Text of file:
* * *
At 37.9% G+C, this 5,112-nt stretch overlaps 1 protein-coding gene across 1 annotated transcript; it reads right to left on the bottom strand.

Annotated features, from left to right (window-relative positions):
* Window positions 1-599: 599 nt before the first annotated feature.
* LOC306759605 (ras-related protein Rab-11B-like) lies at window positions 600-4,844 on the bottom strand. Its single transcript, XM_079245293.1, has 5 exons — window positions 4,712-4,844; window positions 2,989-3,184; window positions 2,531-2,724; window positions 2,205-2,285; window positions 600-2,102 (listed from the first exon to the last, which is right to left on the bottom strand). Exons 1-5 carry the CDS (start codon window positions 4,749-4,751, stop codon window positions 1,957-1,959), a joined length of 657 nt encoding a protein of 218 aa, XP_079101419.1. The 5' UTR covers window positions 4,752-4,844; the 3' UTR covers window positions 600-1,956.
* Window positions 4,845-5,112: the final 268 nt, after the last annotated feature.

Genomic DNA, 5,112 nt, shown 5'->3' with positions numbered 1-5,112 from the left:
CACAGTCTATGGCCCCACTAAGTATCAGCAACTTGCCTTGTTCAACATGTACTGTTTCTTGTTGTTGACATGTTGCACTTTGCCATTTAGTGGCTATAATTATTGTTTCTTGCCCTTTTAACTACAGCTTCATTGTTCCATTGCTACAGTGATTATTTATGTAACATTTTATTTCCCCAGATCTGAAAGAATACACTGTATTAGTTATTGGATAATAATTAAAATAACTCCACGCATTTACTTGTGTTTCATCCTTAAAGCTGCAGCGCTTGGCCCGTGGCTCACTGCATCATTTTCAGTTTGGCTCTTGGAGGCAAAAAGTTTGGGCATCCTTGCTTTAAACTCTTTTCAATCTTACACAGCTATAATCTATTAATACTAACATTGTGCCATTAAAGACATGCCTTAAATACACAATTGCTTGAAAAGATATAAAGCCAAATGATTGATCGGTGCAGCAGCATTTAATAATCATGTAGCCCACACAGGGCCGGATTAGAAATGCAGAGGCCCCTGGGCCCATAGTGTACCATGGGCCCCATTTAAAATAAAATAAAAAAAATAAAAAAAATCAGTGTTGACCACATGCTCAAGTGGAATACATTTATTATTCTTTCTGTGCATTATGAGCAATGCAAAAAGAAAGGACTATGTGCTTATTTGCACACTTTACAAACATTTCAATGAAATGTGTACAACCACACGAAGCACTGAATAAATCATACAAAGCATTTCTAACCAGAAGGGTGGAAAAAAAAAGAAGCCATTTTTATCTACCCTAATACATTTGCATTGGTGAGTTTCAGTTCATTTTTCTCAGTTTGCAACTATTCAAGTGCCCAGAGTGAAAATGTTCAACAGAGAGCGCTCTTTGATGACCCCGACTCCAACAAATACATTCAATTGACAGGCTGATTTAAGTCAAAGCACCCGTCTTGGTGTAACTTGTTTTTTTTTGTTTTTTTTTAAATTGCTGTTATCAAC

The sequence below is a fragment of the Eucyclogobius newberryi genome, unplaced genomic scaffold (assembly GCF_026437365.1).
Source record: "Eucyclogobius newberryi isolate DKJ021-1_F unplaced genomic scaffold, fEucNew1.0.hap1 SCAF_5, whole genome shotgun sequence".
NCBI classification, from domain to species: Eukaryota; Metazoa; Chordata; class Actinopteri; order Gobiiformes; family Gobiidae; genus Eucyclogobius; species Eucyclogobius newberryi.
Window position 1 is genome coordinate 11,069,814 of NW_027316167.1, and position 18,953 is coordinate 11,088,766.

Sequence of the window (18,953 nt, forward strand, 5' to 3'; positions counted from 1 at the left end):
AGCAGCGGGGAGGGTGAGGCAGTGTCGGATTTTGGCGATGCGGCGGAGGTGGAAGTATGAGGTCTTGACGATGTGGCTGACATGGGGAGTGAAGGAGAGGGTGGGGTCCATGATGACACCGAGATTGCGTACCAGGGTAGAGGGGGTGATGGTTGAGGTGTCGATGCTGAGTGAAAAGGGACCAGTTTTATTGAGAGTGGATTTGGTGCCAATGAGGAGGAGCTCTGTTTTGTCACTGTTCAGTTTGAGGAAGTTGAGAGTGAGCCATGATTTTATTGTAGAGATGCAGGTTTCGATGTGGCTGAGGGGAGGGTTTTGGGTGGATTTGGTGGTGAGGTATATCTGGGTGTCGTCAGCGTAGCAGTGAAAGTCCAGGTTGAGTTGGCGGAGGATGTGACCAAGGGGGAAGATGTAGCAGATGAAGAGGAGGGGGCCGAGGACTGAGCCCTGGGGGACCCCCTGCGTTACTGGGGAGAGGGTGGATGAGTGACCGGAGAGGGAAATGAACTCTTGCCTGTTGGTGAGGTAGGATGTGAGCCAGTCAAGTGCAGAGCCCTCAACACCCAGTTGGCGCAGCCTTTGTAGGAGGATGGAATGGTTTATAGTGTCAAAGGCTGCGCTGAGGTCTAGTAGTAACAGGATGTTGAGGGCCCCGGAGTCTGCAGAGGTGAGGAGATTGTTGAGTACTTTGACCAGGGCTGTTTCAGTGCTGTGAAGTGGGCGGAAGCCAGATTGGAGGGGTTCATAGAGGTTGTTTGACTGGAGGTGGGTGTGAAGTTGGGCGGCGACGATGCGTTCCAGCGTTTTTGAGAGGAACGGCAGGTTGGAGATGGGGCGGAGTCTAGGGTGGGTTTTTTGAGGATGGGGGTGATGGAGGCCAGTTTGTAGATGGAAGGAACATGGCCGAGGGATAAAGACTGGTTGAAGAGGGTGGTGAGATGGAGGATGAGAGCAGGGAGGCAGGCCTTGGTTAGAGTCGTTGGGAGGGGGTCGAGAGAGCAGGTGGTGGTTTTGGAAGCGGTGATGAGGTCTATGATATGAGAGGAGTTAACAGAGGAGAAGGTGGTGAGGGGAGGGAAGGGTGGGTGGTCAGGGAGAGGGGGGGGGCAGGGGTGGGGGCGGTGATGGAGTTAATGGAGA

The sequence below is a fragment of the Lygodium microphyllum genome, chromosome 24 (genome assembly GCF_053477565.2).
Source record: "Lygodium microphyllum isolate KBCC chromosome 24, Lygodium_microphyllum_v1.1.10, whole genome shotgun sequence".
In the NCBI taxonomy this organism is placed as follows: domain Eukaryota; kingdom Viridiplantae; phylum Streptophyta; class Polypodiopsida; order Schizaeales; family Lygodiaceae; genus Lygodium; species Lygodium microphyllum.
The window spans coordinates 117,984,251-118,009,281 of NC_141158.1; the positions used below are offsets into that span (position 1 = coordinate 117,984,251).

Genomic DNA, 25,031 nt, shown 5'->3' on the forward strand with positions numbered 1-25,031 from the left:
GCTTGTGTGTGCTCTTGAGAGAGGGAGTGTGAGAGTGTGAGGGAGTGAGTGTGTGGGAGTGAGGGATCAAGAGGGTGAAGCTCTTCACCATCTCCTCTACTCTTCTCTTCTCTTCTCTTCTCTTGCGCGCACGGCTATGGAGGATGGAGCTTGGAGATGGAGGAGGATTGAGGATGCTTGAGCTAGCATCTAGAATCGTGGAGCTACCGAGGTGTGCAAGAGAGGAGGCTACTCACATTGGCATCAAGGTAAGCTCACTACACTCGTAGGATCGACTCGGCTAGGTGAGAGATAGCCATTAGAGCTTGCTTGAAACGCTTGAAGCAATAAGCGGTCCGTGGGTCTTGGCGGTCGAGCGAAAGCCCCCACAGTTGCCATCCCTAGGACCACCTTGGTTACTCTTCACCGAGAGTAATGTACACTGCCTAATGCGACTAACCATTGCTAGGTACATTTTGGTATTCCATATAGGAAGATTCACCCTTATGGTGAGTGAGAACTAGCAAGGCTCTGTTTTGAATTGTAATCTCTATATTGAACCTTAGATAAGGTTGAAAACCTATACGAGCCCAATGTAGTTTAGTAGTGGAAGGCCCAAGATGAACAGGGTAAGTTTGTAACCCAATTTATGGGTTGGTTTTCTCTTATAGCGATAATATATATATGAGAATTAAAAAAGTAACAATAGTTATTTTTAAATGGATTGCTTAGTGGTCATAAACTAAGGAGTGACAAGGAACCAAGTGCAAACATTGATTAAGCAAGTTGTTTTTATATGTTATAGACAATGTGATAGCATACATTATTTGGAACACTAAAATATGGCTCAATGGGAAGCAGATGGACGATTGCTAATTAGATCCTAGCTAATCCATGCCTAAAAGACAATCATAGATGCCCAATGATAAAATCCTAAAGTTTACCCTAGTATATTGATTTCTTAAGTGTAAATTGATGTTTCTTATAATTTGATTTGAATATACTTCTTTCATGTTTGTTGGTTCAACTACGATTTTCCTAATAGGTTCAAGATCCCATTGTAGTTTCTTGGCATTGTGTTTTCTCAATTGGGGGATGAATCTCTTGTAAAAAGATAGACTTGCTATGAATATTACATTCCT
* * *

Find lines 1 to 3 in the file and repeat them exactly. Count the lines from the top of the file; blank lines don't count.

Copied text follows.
At 37.9% G+C, this 5,112-nt stretch overlaps 1 protein-coding gene across 1 annotated transcript; it reads right to left on the bottom strand.

Annotated features, from left to right (window-relative positions):
* Window positions 1-599: 599 nt before the first annotated feature.